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Feds intervene to help Cambodia recover looted artifacts from Denver museum

The pieces were sold to the Denver Art Museum by a renowned art collector who was later revealed to be a major trafficker in looted goods.
Image: One of the four Cambodian antiquities the U.S. Department of Justice alleges was stolen and sold to the Denver Art Museum.
One of the four Cambodian antiquities the Justice Department alleges was stolen and sold to the Denver Art Museum.U.S. Justice Department

Federal prosecutors in New York have filed a civil complaint to help the Cambodian government retrieve valuable artifacts that a Denver art museum bought from a renowned art collector who was later revealed to be a major trafficker in looted goods.

The case, United States of America v. a Late 12th Century Khmer Sandstone Sculpture Depicting Standing Prajnaparamita, was filed Monday. It seeks the return of four pieces the Denver Art Museum acquired from Douglas Latchford, who was one of the world's foremost experts on Khmer Empire art.

A sculpture of Prajnaparamita, one of the four Cambodian antiquities the Justice Department alleges was stolen and sold to the Denver Art Museum.U.S. Justice Department

Prosecutors charged in 2019 that Latchford was more than just an expert — he was deeply involved in looting and smuggling antiquities out of Cambodia and then selling them for millions of dollars, they said. He died last year at 88 before his trial started.

"As alleged, Douglas Latchford papered over the problematic provenance of Cambodian antiquities with falsehoods, in the process successfully placing stolen goods in the permanent collection of an American museum," said Damian Williams, the U.S. attorney for Southern New York.

The museum voluntarily relinquished custody of the four pieces, which also include a seventh- to eighth-century Khmer sandstone sculpture depicting the sun god Surya.

The court filing says that Latchford duped the museum into thinking he had obtained the pieces legally and that the museum paid over $800,000 for the two sculptures. The Cambodian government identified the stolen pieces with the help of a person identified as "Looter-1," who had learned the trade from his father.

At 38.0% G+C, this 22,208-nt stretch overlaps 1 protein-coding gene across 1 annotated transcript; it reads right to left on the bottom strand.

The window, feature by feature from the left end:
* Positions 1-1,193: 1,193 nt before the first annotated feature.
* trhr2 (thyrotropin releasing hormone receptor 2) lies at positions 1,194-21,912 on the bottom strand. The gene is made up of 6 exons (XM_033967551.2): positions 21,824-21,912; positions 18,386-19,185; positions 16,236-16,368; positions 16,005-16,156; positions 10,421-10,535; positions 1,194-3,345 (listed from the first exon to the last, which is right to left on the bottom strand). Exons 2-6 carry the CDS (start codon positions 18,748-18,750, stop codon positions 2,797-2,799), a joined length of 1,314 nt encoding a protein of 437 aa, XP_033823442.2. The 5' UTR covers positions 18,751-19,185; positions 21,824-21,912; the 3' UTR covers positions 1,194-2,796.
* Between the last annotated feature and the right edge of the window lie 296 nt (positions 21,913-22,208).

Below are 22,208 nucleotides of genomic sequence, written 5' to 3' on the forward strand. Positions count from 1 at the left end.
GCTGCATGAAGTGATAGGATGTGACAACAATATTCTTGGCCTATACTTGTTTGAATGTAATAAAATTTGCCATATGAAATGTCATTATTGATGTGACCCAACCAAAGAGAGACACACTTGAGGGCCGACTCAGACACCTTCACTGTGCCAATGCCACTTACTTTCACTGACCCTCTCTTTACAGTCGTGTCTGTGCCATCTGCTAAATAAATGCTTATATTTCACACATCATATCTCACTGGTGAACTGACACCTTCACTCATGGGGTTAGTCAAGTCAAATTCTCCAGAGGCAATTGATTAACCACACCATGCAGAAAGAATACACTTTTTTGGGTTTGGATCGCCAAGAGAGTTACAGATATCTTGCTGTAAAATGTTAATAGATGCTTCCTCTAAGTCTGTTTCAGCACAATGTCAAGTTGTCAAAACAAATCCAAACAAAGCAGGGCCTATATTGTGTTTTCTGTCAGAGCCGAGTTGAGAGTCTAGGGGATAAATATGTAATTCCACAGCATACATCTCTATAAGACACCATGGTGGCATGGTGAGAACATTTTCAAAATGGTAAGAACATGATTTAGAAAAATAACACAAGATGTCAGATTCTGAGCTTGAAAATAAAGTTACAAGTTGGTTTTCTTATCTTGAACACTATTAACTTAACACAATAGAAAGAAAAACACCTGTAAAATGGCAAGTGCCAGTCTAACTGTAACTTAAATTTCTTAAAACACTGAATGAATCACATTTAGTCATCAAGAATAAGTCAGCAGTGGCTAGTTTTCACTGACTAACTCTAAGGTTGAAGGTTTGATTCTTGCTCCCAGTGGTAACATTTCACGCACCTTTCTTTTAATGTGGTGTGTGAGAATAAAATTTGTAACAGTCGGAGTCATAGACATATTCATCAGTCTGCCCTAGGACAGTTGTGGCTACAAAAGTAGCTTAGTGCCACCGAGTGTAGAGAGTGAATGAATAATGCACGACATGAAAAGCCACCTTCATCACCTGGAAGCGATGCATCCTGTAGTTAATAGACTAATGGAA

"From in or about the 1980s until the late 1990s, Looter-1 developed an expertise in the location, identification, and removal of Khmer cultural objects from various temples and other sites around Cambodia. By the 1990s, Looter-1 was leading a group of approximately 450 people working in multiple teams to loot temples and archeological sites," the court filing says.

"Looter-1 reviewed photographs of the four Defendants in Rem, and recognized them as antiquities that Looter-1 and his team had stolen from archeological and religious sites in Cambodia," it says.

The museum's communications and media manager, Andy Sinclair, said in a statement to NBC News that officials there "reached out to Cambodian officials to bring these pieces to their attention and gather additional information" after Litchford's indictment. "Since that time, the Museum has cooperated with the U.S. and Cambodian governments to secure their return," he said.

The museum told The Denver Post that the “works are still in the care of the museum until the next step of the process to transfer them.”

“Ensuring proper ownership of antiquities is an obligation the museum takes seriously, and the museum is grateful that these pieces will be returning to their rightful home,” a spokesperson told the newspaper.

The Manhattan U.S. attorney's office has handled several other high-profile antiquity forfeiture actions in recent years, including one involving a rare stolen dinosaur skull that actor Nicolas Cage had bought for $276,000, which was returned to the Mongolian government.